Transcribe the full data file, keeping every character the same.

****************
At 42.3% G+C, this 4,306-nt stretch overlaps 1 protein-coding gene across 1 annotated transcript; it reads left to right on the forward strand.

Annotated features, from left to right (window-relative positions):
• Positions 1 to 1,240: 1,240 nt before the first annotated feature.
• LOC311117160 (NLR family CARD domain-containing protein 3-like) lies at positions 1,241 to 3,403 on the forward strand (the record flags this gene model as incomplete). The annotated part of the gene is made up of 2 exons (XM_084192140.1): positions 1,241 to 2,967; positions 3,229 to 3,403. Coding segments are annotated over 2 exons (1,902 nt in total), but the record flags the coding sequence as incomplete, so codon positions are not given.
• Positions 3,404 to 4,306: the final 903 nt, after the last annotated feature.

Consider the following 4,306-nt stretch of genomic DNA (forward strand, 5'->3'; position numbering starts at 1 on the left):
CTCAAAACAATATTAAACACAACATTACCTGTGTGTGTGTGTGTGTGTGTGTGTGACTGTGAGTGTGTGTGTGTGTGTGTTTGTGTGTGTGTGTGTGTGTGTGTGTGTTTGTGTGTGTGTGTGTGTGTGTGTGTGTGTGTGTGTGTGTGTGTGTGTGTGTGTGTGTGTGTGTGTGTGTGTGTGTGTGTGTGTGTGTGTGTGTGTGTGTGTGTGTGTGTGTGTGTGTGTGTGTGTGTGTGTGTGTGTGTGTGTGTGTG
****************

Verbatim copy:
At 42.3% G+C, this 4,306-nt stretch overlaps 1 protein-coding gene across 1 annotated transcript; it reads left to right on the forward strand.

Annotated features, from left to right (window-relative positions):
• Positions 1 to 1,240: 1,240 nt before the first annotated feature.
• LOC311117160 (NLR family CARD domain-containing protein 3-like) lies at positions 1,241 to 3,403 on the forward strand (the record flags this gene model as incomplete). The annotated part of the gene is made up of 2 exons (XM_084192140.1): positions 1,241 to 2,967; positions 3,229 to 3,403. Coding segments are annotated over 2 exons (1,902 nt in total), but the record flags the coding sequence as incomplete, so codon positions are not given.
• Positions 3,404 to 4,306: the final 903 nt, after the last annotated feature.

Consider the following 4,306-nt stretch of genomic DNA (forward strand, 5'->3'; position numbering starts at 1 on the left):
CTCAAAACAATATTAAACACAACATTACCTGTGTGTGTGTGTGTGTGTGTGTGTGACTGTGAGTGTGTGTGTGTGTGTGTTTGTGTGTGTGTGTGTGTGTGTGTGTGTTTGTGTGTGTGTGTGTGTGTGTGTGTGTGTGTGTGTGTGTGTGTGTGTGTGTGTGTGTGTGTGTGTGTGTGTGTGTGTGTGTGTGTGTGTGTGTGTGTGTGTGTGTGTGTGTGTGTGTGTGTGTGTGTGTGTGTGTGTGTGTGTGTGTG